After a while, an old Wayuu lady joins us, she‘s knitting a mochilla, a type of woollen hand bag/satchel which swings from virtually every second shoulder in Colombia. Jenny produces her own crochet needle and a half-finished hacky sack from her bag. They sit in a comfortable crocheting silence, enjoying their common bond. Jenny asks her how many people live here in the village. The old lady thinks about it for a second, then starts pointing at the mud-brick shacks around us, „Well, there’s two in that house… two there… five over there…“ Turns out there’s more chickens than people in this village.

„Is there somewhere we can camp?“ we ask.

„Sure, there’s a three storied hotel on the beach.“ A hotel? Maybe we can use the kitchen and bath room there. She points vaguely off into the distance „Just follow that road straight ahead all the way, it’s only half an hour to the beach.“ Sounds easy, right? Yea, that’s what we thought.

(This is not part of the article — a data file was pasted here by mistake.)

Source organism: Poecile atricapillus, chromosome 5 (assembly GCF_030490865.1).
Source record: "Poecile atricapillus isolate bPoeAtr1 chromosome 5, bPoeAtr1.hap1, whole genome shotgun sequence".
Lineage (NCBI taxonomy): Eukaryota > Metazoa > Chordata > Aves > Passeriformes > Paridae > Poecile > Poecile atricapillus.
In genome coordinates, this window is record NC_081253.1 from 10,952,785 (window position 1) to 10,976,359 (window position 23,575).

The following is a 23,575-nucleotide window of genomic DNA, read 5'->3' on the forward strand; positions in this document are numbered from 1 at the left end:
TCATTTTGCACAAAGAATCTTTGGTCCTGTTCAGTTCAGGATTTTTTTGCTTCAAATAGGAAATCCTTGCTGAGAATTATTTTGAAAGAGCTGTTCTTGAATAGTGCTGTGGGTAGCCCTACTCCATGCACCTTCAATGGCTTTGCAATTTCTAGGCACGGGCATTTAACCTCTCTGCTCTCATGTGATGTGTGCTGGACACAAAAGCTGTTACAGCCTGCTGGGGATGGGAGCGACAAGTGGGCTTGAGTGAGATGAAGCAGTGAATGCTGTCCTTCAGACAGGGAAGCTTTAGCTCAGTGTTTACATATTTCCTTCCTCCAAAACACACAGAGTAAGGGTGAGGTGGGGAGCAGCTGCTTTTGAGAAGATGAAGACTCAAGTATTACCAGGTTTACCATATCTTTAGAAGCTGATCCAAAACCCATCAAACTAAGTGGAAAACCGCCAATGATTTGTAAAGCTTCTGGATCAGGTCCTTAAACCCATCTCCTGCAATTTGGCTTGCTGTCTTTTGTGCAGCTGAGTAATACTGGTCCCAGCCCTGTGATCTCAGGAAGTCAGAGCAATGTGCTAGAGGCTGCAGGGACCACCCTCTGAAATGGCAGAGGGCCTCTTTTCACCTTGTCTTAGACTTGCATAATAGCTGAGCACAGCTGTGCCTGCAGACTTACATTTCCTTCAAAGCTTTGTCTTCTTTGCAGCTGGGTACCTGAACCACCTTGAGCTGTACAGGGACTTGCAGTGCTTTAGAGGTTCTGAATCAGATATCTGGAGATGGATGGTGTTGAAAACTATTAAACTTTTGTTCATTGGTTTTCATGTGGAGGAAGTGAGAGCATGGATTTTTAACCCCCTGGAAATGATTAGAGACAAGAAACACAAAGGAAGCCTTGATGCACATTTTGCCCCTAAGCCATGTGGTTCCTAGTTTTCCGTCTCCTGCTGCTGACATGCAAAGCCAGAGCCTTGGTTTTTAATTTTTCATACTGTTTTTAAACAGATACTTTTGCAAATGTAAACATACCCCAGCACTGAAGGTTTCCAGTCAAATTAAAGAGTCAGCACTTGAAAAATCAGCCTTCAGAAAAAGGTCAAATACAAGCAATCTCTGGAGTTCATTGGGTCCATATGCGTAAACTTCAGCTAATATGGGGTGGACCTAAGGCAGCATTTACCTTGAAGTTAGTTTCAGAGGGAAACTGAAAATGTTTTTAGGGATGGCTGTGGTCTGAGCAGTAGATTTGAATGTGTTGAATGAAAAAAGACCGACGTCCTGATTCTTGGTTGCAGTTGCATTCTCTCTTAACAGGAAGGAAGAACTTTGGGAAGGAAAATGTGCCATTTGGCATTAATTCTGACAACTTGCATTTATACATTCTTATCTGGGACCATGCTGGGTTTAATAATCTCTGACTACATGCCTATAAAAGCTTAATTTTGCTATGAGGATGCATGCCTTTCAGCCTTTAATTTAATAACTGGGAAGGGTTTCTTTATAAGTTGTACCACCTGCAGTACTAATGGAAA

We thank the old lady, shoulder our packs, now 10 kg’s heavier with the water, and follow the dusty trail past the small, empty church and the over-sized sand pit they use as a football field. Not 50 metres along, we come to a T intersection. Call me stupid but how exactly do you go straight ahead at a T intersection? There’s three ladies sitting and talking in front of a house, they direct us down one of the tracks snaking away through the cactus trees and say „Just follow that road straight ahead to the beach, it’s only 45 minutes away.“ Ok. No worries.

Another 50 metres along the road, another intersection. What exactly does straight ahead mean in Colombia? We ask a local guy walking by „How do we get to the beach?“

„One hour along that road.“ says the hombre confidently. It seems the further we walk, the further away the beach gets.

We carry on, leaning into the dry desert wind and leaving the village behind. The landscape is barren and flat, no hills, water-ways or landmarks of any kind, just small thorny trees and cacti disappearing in a shimmering haze in all directions. A person could easily get lost in this environment. But not us, we simply have to follow this road for another 50 minutes or so to the… but wait, what’s this? Is this some kind of sick joke? Another intersection? Is the whole village watching us from behind the cacti, stifling their laughter?